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Adolescent vapers are much more likely to use cannabis and binge drink compared to teens who do not smoke or vape, Mailman researchers have found.
On its Class Day, the Mailman School of Public Health celebrated the achievements of more than 950 graduates, the largest and most international class in the school's history.
Mailman graduate Olivia TenHarmsel's ambition is to use digital technologies to improve the health of individuals in marginalized communities across the globe.
Columbia public health students helped shape legislation that was introduced in the U.S. Congress to reduce mass incarceration.
- August 2, 2017
A new index–developed by researchers at Columbia and USC–measures how countries are adapting to their aging populations.
- June 14, 2017
Prenatal exposure to maternal fever during the second trimester raised odds of autism spectrum disorder by 40 percent, Mailman researchers found.
- June 5, 2017
Chronic pain coupled with a psychiatric disorder is a pressing issue that should be considered when providing treatment, say Mailman researchers.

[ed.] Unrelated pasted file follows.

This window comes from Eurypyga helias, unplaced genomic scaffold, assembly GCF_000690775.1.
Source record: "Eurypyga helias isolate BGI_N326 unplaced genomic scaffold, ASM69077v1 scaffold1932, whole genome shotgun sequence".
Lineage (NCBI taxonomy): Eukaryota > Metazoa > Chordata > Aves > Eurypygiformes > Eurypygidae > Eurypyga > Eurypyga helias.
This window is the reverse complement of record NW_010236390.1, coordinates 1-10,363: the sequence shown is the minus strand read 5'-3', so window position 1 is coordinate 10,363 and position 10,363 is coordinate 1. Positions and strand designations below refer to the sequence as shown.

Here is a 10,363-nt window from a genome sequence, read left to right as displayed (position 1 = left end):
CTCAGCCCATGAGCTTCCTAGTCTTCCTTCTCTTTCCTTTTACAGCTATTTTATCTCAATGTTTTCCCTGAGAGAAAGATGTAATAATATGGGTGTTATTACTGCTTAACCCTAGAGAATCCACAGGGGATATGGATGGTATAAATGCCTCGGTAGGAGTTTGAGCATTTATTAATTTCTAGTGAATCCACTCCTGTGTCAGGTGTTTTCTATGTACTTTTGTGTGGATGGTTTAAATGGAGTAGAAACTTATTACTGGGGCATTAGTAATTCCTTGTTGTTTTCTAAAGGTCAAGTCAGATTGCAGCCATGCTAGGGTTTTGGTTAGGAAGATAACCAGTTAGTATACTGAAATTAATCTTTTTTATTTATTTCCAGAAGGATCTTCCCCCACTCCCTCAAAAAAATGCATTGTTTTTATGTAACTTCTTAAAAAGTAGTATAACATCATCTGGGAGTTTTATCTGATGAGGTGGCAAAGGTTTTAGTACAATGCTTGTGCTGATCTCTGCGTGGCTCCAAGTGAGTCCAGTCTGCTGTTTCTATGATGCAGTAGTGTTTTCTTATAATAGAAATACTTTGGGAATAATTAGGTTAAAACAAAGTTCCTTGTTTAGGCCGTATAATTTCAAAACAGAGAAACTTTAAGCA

- June 1, 2017
The link between phthalates and the thyroid—a "master controller" of brain development—may explain known phthalate-linked cognitive problems, Mailman researchers say.
- April 28, 2017
Illicit cannabis use and cannabis use disorders increased at a greater rate in states that passed medical marijuana laws than in other states, a new study finds.
- April 14, 2017
Vitamin B supplements reduced negative effects of fine particle pollution on the heart and immune system, a small pilot study has found.
- March 29, 2017
In the last decade, heroin use in the United States has climbed five-fold, hitting whites and males hardest.
- March 24, 2017
A new Mailman School survey on U.S. health care shows that Americans believe a health insurance policy should be about 5 percent of household income to be affordable.
- March 21, 2017
Children with autism are 160 times more likely to die from drowning than the general pediatric population, Mailman researchers found.
- February 22, 2017
Infection with the herpes virus in early pregnancy doubles the chance that a fetus will develop autism spectrum disorder later in life, Mailman researchers found.